Ghost Stories, the frighteningly fantastic West End phenomenon, made its debut at The Lowry last night to a full crowd of intrigued viewers.
Wet dark weather only seemed fitting as we made our way to the opening night of Ghost Stories.
The show was written by award-winning actor, director and writer Andy Nyman alongside Jeremy Dyson, who was also a member of the comedy group The League of Gentlemen.
The play runs at The Lowry theatre in Salford for five nights of terrifying performances.
Described on The Lowry website as “a fully sensory and electrifying encounter”, I wasn’t really sure what I was expecting, but in fact I was pleasantly surprised.
As I entered The Lowry, the atmosphere crackled with excitement. People could be heard chatting in excited tones about ghosts and their fears. Who’d be the most scared out of the group? Who would scream first?
Screams, shivers, you name it – it’s experienced from start (and when I say start, I mean start, there’s no moment of relaxation as the lights turn dim) to finish.
Screams, shrieks, heads in hands. The fear of looking just overturned by the urge to know what is happening on stage and your surroundings.
There’s never a moment to relax, and as an audience member you’re constantly anticipating the next scare. I wasn’t sure during the first 10 minutes where the production would go in terms of how could this end? But it was done expertly and I haven’t stopped thinking about the fantastic ending since.
Requests to keep the suspense and secrets of Ghost Stories alive and the plots a secret from the public are understandable.
I will tease is the story is split into three parts, with a spine chilling haunting being played out with an attempt to rationalise them being made by a Parapsychologist Professor Goodman played by Joshua Higgott.
What surprised me the most about the was how comedic it was. Despite the title, the warnings, the scares there were moments that had the whole crowd howling with laughter.
The character Simon Rifkind, portrayed by Gus Gordon who makes his professional stage debut in Ghost Stories, is unbelievably funny and had the whole audience chuckling away.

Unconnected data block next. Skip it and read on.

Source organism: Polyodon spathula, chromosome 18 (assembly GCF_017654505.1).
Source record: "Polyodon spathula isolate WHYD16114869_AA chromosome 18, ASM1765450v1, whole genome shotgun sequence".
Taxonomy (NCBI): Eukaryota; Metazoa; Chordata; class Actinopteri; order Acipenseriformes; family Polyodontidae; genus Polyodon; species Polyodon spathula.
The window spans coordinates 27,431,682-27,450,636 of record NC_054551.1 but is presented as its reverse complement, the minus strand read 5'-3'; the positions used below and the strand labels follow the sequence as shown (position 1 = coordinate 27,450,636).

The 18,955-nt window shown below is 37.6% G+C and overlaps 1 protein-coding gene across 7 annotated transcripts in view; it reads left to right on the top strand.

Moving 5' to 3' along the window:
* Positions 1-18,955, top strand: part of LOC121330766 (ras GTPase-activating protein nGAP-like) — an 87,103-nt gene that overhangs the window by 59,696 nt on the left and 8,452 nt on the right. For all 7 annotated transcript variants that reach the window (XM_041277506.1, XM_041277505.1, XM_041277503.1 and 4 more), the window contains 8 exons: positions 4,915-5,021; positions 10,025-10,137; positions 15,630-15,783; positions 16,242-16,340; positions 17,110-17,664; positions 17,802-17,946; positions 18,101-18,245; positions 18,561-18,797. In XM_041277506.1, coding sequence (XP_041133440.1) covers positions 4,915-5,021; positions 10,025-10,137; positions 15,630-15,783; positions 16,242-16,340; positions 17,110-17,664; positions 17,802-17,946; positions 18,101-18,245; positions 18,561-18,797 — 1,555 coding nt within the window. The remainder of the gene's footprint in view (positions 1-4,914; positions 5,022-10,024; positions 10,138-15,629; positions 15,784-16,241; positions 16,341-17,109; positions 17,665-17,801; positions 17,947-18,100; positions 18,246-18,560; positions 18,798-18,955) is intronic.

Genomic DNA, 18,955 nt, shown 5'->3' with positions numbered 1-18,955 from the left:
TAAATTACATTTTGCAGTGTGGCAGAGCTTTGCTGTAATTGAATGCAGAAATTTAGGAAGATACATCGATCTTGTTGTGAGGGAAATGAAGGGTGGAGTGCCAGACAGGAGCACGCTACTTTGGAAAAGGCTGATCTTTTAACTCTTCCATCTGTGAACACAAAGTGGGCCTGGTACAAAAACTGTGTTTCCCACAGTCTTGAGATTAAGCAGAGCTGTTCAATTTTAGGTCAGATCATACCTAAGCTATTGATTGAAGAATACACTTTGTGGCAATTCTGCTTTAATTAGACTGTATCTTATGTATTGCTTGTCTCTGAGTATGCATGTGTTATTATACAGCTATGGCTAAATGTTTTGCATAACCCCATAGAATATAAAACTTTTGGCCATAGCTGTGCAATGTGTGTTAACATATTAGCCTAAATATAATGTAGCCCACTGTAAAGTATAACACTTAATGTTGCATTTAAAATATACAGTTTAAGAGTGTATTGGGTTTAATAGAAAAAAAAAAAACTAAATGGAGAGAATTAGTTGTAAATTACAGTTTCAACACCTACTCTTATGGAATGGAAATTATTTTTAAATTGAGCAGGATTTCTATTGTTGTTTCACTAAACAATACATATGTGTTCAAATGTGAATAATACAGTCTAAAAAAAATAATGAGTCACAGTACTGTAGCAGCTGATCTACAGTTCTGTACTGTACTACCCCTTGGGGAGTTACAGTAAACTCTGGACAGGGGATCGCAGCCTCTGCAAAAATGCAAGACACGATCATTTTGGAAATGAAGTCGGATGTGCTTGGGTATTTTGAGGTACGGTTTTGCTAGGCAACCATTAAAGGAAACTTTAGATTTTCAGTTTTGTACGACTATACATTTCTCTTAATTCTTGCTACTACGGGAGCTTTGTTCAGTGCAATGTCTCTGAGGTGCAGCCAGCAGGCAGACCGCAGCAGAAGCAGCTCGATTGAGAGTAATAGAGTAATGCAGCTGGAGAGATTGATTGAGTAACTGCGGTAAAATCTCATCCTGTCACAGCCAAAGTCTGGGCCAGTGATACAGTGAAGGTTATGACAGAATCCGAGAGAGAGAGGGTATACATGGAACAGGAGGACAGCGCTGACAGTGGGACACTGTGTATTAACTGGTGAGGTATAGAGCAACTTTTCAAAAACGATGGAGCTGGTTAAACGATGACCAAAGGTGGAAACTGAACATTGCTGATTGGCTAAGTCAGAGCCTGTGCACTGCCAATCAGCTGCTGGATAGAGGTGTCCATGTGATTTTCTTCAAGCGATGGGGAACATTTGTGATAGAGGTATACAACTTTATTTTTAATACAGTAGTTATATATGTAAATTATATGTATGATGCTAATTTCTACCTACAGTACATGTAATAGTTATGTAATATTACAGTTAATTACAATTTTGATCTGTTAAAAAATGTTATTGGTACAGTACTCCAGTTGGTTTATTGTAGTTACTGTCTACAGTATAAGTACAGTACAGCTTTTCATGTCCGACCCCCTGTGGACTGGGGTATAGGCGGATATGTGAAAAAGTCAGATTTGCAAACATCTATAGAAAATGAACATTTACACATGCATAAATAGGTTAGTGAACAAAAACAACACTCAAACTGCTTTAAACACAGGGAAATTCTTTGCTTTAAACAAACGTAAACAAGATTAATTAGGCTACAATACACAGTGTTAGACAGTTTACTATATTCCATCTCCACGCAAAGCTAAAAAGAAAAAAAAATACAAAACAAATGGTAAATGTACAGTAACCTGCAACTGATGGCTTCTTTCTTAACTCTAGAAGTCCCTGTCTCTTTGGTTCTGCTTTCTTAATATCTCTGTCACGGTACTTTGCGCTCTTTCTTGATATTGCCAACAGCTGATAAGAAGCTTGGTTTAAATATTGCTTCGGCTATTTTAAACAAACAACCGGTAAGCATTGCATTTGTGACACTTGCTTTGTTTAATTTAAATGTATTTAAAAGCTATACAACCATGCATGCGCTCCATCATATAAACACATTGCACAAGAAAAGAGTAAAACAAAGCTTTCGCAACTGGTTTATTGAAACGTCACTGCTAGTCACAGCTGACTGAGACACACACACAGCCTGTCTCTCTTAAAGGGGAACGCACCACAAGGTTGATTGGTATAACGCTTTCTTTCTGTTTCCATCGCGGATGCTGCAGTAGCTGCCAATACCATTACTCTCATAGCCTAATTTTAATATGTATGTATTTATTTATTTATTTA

Professor Goodman is fantastic, he commands the stage with ease, impossible to disengage from. He had a fantastic presence.
In scenes alongside Mike Priddle (portrayed by Richard Sutton) you feel fear from both characters, you feel pain.
The abilities of these actors left sitting in utter awe. Paul Hawkyard is fantastic as Tony Matthews, he’s hilarious and tremendously convincing on stage.
Ghost Stories is scary, it’s terrifying at times yet laugh-out-loud funny at others.
What cannot be missed is the chilling atmosphere brought in by the creative team. From lighting, to set design, to sound. The atmosphere created is stunningly eerie.
It was clearly a hit amongst the audience, with people tweeting positive reactions to the show. With one audience member too frightened to sleep with the light off afterwards and another stating they “cannot overstate how good it was!”
— Matt Windsor Magic (@ThePickpocket) February 19, 2020
Had a fantastic evening with @quentook and Tweetless Boy seeing #GhostStories at the Lowry. CANNOT overstate how good it was. By which I mean I really thought I would die at one point & wished I’d heeded the warnings to ‘those of a nervous disposition’, and may never sleep again.
— elena ? (@_femmedanger) February 18, 2020
I urge anyone who believes they can take it to see this production, but before you go, you must ask yourself: Are you truly brave enough?
Tickets can be purchased for the performance at The Lowry Theatre in Salford here.